AWS Setup: Secure Identity Foundation with Terraform When it comes to access management in AWS, often I see a basic setup, with Users in IAM, as described here. Clearly, most people focus on building actual running applications, at first. After the first running POCs, the next migrations are on the road map; your architecture evolves, but the initial IAM setup stays. So it’s better to have a super secure set-up right from the beginning.
Articles tagged with "level-300"
Update October 2020 AWS has finally added a feature to solve our problem, now all that’s missing is CloudFormation support :-) Amazon S3 Object Ownership is available to enable bucket owners to automatically assume ownership of objects uploaded to their buckets In the process of building a data lake in a multi-account environment, we encountered a problem that didn’t fit into our existing mental model of how S3 and S3 cross account permissions work.
CloudFormation does not cover all AWS Resource types. Terraform does a better job in covering resource types just in time. So if you want to use a resource type which CloudFormation does not support yet, but you want to use CloudFormation, you have to build a Custom Resource with an own Lambda Function. CDK to the rescue: use AwsCustomResource.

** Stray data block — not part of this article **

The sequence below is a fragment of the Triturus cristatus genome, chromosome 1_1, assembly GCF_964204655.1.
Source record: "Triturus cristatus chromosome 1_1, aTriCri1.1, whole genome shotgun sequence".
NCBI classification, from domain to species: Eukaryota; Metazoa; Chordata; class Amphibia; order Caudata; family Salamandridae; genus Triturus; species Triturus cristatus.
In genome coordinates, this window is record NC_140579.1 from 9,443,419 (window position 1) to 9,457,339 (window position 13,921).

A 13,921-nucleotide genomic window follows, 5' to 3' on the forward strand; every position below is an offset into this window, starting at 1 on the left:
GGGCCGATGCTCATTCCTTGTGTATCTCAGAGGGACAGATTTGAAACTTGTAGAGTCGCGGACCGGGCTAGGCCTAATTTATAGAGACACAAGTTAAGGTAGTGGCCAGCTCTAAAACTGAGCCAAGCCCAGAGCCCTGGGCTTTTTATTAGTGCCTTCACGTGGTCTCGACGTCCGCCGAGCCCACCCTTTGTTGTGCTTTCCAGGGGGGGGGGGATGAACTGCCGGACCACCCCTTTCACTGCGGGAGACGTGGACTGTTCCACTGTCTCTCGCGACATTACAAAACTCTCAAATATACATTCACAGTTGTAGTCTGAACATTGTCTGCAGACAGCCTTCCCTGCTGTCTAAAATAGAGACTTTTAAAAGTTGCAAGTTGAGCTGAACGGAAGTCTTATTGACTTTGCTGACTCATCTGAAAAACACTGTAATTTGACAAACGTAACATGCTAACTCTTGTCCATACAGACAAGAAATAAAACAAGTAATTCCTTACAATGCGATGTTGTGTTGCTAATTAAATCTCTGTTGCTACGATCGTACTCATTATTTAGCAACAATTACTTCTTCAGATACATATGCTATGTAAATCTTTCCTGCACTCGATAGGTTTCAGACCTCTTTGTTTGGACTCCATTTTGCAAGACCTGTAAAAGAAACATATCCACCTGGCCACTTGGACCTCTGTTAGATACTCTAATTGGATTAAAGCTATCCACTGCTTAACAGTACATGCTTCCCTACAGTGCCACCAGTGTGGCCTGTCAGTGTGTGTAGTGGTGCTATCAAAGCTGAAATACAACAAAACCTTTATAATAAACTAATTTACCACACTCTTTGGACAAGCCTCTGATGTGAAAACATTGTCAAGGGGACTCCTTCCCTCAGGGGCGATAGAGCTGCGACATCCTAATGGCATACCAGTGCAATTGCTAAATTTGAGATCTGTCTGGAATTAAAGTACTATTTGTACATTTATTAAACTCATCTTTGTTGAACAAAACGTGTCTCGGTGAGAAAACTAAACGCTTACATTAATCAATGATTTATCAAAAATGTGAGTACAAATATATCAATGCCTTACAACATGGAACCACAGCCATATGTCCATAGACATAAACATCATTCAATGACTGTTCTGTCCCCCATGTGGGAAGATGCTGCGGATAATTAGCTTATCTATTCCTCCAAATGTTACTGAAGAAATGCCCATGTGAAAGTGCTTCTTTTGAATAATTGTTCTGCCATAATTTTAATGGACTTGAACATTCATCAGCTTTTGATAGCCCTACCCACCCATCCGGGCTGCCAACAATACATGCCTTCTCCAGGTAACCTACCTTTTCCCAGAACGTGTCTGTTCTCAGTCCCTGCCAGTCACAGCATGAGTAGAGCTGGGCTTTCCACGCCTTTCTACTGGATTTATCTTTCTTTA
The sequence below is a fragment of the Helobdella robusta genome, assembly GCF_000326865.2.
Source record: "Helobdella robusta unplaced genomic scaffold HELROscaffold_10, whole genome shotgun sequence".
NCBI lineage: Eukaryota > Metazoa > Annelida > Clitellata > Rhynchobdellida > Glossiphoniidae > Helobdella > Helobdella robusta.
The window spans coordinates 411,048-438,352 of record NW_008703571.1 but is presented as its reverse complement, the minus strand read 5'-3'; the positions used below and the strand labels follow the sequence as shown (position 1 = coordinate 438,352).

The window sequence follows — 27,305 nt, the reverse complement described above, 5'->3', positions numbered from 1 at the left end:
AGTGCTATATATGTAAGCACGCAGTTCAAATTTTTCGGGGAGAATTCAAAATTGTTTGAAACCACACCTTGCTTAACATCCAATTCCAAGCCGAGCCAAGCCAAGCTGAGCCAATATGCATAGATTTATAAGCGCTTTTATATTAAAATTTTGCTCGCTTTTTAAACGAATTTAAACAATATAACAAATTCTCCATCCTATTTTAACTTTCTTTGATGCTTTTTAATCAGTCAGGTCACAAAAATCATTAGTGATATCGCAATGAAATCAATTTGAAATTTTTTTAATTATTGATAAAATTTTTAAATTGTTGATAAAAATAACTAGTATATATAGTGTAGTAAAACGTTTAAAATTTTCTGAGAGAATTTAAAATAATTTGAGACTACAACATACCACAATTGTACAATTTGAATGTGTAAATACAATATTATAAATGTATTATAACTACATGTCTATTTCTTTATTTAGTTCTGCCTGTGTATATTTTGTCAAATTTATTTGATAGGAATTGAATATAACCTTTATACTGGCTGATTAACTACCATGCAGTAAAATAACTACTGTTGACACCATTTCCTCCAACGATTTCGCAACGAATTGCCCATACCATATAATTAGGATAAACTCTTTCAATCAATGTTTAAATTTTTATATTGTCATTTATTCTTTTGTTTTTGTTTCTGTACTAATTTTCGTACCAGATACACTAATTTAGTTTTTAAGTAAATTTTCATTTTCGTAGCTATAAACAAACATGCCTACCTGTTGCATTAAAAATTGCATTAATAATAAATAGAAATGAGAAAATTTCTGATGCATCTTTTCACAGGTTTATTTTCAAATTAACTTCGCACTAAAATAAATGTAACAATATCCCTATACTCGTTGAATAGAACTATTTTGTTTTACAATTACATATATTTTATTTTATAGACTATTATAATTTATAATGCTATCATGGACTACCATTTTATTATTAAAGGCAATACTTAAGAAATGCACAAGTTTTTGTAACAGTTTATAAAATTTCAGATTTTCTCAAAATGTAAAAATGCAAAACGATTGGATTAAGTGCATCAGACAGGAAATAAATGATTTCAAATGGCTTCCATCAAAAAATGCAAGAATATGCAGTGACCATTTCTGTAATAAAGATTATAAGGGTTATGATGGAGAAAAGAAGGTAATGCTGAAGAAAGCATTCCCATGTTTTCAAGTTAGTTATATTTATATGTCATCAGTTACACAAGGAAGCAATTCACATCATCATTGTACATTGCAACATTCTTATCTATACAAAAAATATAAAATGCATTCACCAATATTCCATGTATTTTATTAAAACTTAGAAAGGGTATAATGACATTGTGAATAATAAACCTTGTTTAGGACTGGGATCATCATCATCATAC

According to the Well-Architected Framework and the least privileges principle, you should change your access keys and login password regularly. Therefore the user should have the right to edit their credentials. But only their own. Also using MFA - multi-factor authentication enhances the security even more. Therefore the user should be able to change MFA. But only their own. But how to do that? You have to combine two parts of AWS documentation. We will show you how you provide a “self-editing” group for your users with the CDK.